Skip to content
Swizec Teller - a geek with a

I've hit a glass ceiling of coding productivity. Now what?

Productivity, by koalazymonkey
Productivity, by koalazymonkey

As a budding programmer, I could spend an hour programming and within that hour I learned so much the next hour was like three sets of the first combined.

Productivity grew exponentially with no sign of stopping. When the growth slowed, I would discover a new set of tools, a new framework or even a whole new language and my productivity would take a jerk, a stutter, jump around and make a massive leap forward.

With a bit of smoothing you'd still get a roughly exponential curve.

As Ralph W. Sockman, whomever he is, once said "The larger the island of knowledge, the longer the shoreline of wonder."

Experience deepens a specialty
Experience deepens a specialty

When my knowledge wasn't very vast, the increasing wonder only meant there were more things I could explore. pushing in one direction only showed a whole bunch of new and cool stuff that I could explore to become even better. Life was grand. And simple!

But lately this has stopped happening. I get almost exactly linear returns on the time I invest, sometimes even sublinear. It seems that no matter what new tool I add to my arsenal, productivity isn't affected very much. Learning the new tool barely makes up for the time invested into learning rather than doing from scratch.

A ceiling

Hacking takes you to the edge of knowledge
Hacking takes you to the edge of knowledge

For example, I just finished a very simple project for a friend:

  • import some schedule data from excel to postgre s

  • web interface to view class schedule

  • web interface to change schedules

Simple right?

With the many years of writing python scripts, plenty of experience in data munging and countless web interfaces under my belt, this project should be a walk in the park. Considering I could do it in my sleep, it definitely shouldn't be more than an afternoon's worth of work.

It took 20 hours.

You push very hard at the boundary
You push very hard at the boundary

And no, that's not because I spent so much time checking Twitter, Reddit, HackerNews, Facebook and email. I optimized those problems out of my work time when I started using the pomodoro technique about a year ago. A huge boon to productivity.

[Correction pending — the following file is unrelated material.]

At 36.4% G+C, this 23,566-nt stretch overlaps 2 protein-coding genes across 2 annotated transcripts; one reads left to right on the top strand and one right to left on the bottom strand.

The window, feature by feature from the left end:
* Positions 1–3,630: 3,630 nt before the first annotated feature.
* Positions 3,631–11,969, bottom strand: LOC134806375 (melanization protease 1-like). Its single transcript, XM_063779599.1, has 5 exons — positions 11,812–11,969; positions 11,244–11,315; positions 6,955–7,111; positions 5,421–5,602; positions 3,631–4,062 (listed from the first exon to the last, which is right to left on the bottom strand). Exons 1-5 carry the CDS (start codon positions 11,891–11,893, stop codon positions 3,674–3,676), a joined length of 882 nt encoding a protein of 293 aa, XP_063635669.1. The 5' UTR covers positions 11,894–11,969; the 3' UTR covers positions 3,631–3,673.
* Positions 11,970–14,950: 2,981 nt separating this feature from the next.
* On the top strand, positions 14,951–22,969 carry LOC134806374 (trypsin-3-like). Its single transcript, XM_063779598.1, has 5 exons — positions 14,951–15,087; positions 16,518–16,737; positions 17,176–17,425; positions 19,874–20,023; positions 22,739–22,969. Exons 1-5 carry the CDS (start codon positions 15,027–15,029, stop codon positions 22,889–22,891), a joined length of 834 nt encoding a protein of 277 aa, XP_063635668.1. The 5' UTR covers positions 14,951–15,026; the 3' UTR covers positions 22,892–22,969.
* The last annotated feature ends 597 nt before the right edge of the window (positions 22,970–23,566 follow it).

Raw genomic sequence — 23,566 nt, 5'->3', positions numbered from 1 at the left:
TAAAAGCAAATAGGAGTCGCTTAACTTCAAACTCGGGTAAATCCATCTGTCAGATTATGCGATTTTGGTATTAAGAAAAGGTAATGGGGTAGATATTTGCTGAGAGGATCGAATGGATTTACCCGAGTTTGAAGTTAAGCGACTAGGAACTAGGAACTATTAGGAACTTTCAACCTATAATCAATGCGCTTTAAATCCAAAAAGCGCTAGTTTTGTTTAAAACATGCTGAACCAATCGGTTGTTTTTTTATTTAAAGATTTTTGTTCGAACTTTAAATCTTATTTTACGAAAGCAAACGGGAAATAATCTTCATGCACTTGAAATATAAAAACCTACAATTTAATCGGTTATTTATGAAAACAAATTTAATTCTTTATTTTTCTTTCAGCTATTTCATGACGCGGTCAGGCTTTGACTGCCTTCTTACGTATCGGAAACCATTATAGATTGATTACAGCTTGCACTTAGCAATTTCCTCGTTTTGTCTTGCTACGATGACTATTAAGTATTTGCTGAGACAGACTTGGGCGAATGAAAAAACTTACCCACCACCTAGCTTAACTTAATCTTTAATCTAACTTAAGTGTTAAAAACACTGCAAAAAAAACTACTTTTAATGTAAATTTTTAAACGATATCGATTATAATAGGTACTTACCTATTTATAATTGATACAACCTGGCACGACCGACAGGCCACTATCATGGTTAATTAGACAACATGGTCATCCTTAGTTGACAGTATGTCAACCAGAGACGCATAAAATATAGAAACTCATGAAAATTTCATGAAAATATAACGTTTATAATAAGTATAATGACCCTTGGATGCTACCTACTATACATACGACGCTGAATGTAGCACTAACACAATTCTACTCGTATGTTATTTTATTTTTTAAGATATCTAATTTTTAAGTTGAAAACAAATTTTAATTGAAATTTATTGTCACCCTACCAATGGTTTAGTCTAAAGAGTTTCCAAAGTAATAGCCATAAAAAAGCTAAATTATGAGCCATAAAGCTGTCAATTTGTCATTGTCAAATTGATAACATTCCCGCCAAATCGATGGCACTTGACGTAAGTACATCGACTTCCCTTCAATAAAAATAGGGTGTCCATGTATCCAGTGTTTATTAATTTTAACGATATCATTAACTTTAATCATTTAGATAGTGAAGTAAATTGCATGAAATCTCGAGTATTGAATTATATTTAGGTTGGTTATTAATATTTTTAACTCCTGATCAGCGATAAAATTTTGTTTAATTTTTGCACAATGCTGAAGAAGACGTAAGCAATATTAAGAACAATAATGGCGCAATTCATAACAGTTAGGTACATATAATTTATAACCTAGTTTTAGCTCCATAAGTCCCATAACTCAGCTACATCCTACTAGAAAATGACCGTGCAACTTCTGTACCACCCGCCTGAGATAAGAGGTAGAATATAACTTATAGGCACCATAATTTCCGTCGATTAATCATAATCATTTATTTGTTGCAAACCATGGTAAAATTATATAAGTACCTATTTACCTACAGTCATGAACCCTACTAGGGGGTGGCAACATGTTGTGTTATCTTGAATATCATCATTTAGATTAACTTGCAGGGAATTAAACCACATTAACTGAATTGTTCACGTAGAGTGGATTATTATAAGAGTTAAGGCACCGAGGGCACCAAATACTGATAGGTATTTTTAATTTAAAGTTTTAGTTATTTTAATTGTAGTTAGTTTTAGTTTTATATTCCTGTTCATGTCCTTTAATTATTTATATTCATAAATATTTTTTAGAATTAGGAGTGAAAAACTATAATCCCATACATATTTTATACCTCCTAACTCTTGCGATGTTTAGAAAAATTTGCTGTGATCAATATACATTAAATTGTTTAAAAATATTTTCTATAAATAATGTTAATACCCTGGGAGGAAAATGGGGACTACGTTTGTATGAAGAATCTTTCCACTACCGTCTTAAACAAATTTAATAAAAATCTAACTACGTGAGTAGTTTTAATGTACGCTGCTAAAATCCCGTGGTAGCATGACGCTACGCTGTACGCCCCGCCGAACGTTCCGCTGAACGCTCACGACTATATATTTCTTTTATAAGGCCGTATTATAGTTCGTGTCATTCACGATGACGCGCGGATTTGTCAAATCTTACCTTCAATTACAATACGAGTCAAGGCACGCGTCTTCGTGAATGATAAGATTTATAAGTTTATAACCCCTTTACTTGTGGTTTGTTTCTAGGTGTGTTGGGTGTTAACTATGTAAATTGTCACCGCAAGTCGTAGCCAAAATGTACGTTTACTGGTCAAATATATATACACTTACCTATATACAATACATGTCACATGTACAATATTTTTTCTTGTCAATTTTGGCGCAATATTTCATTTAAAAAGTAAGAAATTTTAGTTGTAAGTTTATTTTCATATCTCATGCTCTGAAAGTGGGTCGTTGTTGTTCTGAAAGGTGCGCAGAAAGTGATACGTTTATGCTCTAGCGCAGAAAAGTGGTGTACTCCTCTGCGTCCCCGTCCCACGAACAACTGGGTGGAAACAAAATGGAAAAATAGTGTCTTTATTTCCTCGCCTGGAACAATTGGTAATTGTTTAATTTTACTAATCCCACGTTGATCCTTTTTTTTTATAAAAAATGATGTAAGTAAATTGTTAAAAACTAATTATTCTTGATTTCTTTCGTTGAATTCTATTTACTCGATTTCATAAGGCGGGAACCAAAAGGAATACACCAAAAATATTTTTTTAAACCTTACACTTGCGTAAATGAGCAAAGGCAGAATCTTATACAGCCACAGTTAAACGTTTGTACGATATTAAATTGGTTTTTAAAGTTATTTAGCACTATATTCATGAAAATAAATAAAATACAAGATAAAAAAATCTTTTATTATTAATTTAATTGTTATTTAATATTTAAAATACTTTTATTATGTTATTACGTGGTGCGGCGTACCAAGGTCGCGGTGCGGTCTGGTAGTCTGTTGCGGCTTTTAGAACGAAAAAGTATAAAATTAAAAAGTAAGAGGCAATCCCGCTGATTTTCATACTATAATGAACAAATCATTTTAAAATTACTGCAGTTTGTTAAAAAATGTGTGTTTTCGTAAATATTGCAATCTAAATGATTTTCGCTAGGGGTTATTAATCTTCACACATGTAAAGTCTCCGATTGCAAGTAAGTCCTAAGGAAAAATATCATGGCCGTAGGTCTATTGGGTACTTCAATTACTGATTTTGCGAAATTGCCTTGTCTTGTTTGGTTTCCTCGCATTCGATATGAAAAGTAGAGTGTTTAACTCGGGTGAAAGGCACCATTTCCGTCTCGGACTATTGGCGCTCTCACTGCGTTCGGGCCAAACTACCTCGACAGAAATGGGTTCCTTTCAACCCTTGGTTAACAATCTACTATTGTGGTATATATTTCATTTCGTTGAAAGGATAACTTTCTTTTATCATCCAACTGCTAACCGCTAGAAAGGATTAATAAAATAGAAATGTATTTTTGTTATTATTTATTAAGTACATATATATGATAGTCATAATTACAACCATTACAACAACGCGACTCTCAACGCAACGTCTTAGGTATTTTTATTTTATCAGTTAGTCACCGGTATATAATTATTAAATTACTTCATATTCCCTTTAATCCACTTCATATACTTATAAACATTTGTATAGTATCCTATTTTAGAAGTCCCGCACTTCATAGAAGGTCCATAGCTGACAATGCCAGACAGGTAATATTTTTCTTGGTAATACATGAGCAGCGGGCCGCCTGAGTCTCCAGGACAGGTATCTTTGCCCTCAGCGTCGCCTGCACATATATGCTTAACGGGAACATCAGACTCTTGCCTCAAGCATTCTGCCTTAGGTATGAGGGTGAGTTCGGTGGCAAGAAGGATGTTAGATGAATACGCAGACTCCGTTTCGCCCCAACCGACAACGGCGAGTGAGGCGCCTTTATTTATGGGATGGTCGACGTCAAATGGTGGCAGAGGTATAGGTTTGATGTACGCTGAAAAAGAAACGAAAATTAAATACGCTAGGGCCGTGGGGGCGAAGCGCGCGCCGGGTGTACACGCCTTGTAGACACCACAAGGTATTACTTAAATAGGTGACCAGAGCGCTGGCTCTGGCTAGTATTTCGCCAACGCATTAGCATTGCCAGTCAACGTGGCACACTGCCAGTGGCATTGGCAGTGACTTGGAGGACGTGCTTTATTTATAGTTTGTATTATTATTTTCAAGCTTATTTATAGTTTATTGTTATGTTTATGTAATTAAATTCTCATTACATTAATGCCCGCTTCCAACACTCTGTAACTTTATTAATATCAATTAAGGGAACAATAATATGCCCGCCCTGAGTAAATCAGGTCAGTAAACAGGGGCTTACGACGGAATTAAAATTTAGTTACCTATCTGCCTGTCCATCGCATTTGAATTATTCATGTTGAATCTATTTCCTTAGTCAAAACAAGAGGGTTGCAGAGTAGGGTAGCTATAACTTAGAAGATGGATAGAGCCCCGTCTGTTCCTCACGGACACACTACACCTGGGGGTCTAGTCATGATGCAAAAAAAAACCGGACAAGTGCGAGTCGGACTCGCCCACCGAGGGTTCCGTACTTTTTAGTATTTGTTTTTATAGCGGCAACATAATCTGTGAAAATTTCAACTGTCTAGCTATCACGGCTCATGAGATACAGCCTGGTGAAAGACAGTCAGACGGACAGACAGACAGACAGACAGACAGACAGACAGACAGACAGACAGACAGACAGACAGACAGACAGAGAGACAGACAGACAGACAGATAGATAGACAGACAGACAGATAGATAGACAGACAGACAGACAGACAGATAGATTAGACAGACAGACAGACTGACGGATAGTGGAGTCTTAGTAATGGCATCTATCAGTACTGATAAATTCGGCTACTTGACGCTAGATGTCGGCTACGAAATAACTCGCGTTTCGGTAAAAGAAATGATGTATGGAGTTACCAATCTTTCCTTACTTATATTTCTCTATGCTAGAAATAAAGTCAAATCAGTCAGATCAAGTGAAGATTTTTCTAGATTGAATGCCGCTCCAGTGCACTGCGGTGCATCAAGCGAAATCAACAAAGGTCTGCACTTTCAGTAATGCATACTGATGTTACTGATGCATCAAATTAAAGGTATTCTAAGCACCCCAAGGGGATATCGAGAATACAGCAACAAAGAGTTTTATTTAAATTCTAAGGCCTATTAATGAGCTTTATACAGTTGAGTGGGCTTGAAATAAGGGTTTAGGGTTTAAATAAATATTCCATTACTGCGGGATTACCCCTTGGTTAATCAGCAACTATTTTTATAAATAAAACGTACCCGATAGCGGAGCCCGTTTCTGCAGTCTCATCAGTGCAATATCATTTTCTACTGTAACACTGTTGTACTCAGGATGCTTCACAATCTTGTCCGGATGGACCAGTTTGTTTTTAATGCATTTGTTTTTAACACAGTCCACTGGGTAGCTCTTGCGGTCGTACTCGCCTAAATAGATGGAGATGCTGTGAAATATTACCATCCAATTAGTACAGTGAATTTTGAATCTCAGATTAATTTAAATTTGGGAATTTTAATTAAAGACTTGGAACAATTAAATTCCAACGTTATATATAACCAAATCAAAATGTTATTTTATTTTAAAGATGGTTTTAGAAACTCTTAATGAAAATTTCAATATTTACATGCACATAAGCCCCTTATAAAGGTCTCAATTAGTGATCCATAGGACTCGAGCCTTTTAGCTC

Sure, I was forced to use a web framework I've never used before - Bottle. I reckon it added two hours to development time, it's really very very simple. Learning Bottle was on the level of learning a new syntax for Django.

You release an opensource thingy
You release an opensource thingy


The HTML/CSS usually takes a while for such projects, but I used Bootstrap. Completely stock. Almost no modifications. That wasn't an issue either.

And yet, a project requiring barely any thinking, where I wasn't doing any Yak Shaving and the budget was definitely too tight to write the HTML in haiku ... still took 20 hours. That's just too much.

But in the grand scale of things ...
But in the grand scale of things ...

Many questions

I don't have an answer, but I do have a question: What's a guy to do when/if this glass ceiling is reached? Make sure to pick tougher projects? Learn ever more tools, but with diminishing returns? Concede that some things just take time and give up?

If I'm a 1x programmer, how do I become a 5x programmer? At least a 2x one? If I happen to be a 10x programmer, how do I become a 100x programmer? How do I even find out how much X programmer I am?

Enhanced by Zemanta

Did you enjoy this article?

Published on August 30th, 2012 in HackerNews, productivity, Programmer, Programming, Twitter, Uncategorized, User interface, yak shaving

Learned something new?
Want to become a high value JavaScript expert?

Here's how it works 👇

Leave your email and I'll send you an Interactive Modern JavaScript Cheatsheet 📖right away. After that you'll get thoughtfully written emails every week about React, JavaScript, and your career. Lessons learned over my 20 years in the industry working with companies ranging from tiny startups to Fortune5 behemoths.

Start with an interactive cheatsheet 📖

Then get thoughtful letters 💌 on mindsets, tactics, and technical skills for your career.

"Man, love your simple writing! Yours is the only email I open from marketers and only blog that I give a fuck to read & scroll till the end. And wow always take away lessons with me. Inspiring! And very relatable. 👌"

~ Ashish Kumar

Join over 10,000 engineers just like you already improving their JS careers with my letters, workshops, courses, and talks. ✌️

Have a burning question that you think I can answer? I don't have all of the answers, but I have some! Hit me up on twitter or book a 30min ama for in-depth help.

Ready to Stop copy pasting D3 examples and create data visualizations of your own?  Learn how to build scalable dataviz components your whole team can understand with React for Data Visualization

Curious about Serverless and the modern backend? Check out Serverless Handbook, modern backend for the frontend engineer.

Ready to learn how it all fits together and build a modern webapp from scratch? Learn how to launch a webapp and make your first 💰 on the side with ServerlessReact.Dev

Want to brush up on your modern JavaScript syntax? Check out my interactive cheatsheet:

By the way, just in case no one has told you it yet today: I love and appreciate you for who you are ❤️